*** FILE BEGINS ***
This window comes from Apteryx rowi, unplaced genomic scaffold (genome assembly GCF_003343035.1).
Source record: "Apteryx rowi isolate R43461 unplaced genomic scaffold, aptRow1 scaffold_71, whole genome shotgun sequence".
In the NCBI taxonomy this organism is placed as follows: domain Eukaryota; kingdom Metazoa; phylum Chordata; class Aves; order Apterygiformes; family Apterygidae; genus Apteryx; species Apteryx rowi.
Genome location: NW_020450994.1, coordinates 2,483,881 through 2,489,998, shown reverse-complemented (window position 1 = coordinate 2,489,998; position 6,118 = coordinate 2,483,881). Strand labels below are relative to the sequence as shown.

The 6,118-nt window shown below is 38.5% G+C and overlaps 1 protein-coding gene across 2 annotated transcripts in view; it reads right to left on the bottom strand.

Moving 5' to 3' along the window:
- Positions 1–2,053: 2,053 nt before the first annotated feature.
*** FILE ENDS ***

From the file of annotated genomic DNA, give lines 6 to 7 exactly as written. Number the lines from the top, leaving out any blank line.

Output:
Moving 5' to 3' along the window:
- Positions 1–2,053: 2,053 nt before the first annotated feature.